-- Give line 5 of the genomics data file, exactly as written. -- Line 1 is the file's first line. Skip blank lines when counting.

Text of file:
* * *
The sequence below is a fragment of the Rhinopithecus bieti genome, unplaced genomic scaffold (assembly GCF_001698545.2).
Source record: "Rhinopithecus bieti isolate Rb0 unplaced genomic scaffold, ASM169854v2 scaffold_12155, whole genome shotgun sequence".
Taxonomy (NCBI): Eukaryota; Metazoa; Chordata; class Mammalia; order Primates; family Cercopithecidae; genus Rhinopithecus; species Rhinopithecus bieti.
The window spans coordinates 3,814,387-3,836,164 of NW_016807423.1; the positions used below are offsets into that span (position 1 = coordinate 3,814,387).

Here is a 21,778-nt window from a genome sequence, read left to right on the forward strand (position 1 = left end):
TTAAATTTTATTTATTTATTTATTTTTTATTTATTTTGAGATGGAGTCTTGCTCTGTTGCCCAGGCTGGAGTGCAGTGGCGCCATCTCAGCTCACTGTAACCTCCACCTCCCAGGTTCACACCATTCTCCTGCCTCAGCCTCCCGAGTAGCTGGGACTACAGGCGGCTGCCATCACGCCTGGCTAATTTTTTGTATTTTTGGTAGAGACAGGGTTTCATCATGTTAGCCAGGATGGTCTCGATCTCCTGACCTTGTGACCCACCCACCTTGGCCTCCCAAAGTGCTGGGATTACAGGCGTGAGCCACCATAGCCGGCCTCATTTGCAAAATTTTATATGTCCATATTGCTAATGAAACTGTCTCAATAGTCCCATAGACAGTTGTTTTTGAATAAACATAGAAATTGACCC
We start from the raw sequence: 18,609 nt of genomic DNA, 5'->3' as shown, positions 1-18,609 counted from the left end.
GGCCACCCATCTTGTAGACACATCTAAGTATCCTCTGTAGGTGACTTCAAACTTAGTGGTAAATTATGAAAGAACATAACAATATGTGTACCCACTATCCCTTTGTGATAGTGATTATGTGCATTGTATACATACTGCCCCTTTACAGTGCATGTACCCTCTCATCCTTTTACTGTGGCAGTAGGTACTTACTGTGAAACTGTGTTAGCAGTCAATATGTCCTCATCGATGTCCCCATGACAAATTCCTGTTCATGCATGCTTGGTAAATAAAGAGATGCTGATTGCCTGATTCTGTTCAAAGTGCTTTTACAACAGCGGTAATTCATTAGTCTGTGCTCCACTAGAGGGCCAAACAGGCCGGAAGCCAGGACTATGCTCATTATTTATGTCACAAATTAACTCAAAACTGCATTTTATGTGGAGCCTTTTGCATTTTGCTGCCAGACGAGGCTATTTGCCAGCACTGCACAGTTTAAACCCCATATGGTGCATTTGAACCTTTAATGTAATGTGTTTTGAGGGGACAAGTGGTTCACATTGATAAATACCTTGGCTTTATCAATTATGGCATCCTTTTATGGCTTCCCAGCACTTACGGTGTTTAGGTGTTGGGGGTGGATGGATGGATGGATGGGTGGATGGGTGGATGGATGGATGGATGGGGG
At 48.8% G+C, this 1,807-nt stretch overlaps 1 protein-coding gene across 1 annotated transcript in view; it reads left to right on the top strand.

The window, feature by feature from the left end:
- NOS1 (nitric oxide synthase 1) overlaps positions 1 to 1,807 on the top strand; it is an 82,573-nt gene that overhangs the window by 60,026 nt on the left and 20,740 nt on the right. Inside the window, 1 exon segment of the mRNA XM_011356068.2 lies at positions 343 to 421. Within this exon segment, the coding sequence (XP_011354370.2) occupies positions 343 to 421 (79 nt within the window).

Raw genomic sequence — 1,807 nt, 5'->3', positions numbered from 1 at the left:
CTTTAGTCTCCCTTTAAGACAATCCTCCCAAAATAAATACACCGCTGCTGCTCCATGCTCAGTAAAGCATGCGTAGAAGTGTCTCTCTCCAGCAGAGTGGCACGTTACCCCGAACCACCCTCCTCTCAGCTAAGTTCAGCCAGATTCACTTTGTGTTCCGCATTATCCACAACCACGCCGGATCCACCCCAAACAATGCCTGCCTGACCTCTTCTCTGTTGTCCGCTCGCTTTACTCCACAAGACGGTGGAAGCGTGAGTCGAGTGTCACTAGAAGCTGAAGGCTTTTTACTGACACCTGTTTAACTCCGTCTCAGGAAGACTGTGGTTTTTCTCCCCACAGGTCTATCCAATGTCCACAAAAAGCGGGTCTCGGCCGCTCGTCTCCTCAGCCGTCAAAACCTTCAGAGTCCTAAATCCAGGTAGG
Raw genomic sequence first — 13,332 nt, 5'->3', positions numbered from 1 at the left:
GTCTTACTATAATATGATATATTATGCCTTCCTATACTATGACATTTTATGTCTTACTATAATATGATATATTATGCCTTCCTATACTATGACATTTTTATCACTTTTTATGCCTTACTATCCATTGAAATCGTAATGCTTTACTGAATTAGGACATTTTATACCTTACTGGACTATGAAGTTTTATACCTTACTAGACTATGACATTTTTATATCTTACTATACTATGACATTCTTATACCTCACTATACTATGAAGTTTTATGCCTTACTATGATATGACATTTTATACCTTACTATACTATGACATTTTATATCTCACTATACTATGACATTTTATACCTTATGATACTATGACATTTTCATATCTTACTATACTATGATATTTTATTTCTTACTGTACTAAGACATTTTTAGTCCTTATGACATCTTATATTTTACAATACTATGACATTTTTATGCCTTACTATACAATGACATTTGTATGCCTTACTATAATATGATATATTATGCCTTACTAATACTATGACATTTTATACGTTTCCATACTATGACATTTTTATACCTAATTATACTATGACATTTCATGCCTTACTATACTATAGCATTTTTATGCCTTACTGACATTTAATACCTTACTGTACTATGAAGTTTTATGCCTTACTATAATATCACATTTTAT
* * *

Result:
Here is a 21,778-nt window from a genome sequence, read left to right on the forward strand (position 1 = left end):